By Greg Doering on May 9, 2022
Houses built in rural Kansas help local economies
The state song of Kansas begins “Oh, give me a home …” and calls to the state’s frontier days, when the land served as a beacon of hope for thousands seeking new lives, land of their own and, of course, a place to call home.
In 1871, Brewster M. Higley was enticed by the prospect of free land for a homestead in Smith County. He settled on a site near West Beaver Creek, eventually penning the poem that became widely known as the song “Home on the Range” along the creekbank. Higley, along with some help from his friends, built a one-room cabin a year later.
While Higley’s poem probably served as a wish for a frontier life that no longer existed, with most buffalo, deer and antelope pushed out by settlers, the opening verse still rings true for Kansans today searching for home. The only difference is, residents might face more obstacles to finding a home, especially in rural areas, than Higley had building a shelter nearly 150 years ago.
Without housing, small cities and towns struggle to attract professionals in education, health care, manufacturing and food processing. Fixing rural housing isn’t just an issue for the cities and towns afflicted with a shortage; rather, it’s about unleashing the state’s full economic potential.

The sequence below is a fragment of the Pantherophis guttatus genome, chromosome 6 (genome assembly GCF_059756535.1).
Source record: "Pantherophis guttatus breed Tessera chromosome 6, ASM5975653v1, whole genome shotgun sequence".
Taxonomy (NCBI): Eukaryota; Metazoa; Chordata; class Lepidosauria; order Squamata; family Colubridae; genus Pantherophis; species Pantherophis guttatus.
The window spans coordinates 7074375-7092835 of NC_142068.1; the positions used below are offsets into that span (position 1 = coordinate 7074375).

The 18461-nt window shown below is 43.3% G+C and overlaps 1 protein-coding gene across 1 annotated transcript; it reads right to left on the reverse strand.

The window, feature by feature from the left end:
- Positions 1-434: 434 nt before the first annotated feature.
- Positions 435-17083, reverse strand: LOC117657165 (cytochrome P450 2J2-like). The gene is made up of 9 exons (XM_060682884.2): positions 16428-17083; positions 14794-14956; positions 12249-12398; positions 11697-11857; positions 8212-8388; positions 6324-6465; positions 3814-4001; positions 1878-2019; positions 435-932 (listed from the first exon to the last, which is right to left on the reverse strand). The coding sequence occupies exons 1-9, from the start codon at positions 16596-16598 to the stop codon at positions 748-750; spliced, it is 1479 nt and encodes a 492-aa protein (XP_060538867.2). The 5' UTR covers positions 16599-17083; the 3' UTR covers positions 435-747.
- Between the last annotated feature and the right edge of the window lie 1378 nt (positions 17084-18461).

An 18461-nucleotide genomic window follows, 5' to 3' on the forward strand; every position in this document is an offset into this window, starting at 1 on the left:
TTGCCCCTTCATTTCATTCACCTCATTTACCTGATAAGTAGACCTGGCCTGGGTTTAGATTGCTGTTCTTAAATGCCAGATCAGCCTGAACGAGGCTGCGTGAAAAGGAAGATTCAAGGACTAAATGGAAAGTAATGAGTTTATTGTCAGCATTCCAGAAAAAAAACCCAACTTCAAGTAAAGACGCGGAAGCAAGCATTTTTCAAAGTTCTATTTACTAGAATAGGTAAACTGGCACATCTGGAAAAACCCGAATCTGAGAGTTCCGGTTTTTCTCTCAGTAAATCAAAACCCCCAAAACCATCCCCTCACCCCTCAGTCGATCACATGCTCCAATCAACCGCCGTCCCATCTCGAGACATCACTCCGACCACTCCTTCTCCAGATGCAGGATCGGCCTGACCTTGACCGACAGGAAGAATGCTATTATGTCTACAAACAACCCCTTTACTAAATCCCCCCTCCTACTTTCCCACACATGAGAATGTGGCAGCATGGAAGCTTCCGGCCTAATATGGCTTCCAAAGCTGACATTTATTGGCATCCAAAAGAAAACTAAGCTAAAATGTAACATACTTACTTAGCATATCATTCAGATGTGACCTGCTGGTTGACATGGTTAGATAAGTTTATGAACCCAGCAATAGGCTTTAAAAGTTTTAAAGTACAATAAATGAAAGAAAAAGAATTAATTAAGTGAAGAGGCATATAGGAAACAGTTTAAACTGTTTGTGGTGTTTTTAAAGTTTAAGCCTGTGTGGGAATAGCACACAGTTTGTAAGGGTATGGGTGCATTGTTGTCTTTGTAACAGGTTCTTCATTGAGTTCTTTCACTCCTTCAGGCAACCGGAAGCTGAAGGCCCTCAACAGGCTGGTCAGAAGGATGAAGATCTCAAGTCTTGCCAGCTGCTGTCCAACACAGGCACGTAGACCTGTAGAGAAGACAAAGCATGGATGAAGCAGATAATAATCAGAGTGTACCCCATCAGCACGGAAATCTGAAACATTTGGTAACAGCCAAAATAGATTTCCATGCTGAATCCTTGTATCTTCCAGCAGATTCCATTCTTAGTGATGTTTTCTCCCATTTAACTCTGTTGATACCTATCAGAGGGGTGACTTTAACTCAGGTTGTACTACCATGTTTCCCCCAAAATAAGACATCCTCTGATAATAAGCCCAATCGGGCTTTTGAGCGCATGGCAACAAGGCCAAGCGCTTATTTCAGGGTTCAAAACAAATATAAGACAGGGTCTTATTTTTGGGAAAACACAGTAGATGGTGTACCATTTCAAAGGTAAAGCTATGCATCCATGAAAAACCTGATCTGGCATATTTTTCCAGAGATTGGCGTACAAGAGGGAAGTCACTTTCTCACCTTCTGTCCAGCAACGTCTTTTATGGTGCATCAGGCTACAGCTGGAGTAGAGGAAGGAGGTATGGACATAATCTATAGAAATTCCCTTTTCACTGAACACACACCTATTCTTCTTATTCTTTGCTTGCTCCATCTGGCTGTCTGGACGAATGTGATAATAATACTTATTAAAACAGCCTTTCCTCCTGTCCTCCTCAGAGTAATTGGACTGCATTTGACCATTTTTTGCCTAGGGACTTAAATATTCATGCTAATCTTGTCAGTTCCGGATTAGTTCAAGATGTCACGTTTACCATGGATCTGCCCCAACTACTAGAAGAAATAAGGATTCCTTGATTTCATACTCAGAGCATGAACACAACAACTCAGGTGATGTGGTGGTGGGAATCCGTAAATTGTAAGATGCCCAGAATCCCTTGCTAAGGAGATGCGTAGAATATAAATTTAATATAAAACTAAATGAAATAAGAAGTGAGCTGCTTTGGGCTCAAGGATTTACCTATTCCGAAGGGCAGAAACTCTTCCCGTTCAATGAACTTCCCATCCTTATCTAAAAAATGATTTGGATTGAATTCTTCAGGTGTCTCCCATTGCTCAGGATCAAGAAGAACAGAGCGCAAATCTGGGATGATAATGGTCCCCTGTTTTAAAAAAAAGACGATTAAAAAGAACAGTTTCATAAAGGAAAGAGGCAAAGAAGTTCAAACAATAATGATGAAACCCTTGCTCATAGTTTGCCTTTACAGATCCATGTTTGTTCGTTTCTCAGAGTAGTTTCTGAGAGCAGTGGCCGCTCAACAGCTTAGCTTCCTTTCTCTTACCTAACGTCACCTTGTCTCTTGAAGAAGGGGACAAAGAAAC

How to make rural housing accessible
Former Stafford County economic development director Carolyn Dunn knows how important access to housing is for companies eyeing a new location, and she knows just how difficult it can be to build even a single home to begin addressing a shortage of quality, affordable accommodations. She says housing is the No. 1 priority for her agency right now.
Part of the problem can be traced back to what happened about two decades ago. Or rather what didn’t happen in the county of just over 4,000 about 90 minutes north and west of Wichita.
“We’ve had entire years, especially in the 1990s and early 2000s, when there wasn’t a single house built in the county,” Dunn says. “A lot of those 20-year-old houses would be very desirable. We just don’t have them.”
The median age of a home in Stafford County is 70 years, with the average age about a decade older.
“Part of our problem is we don’t have those houses that are not brand new but also not so old they are needing significant rebuilding,” Dunn says.
The challenges of rural housing
Rural housing has posed a challenge for several years — different cities have tried a variety of solutions from giving away free land to offering cash for people willing to build new homes — with a mixed result.
For Stafford County, even a $25,000 stipend toward a new home wasn’t enough to incentivize much construction, and most of the money reserved for the program wasn’t spent.
“We have got to find a way to build housing that’s affordable for the kind of income we have here,” Dunn says. “The median household income here is $45,000 a year. That’s too high to be considered low-income and qualify for subsidized housing. It’s also not high enough to qualify for much of a mortgage.”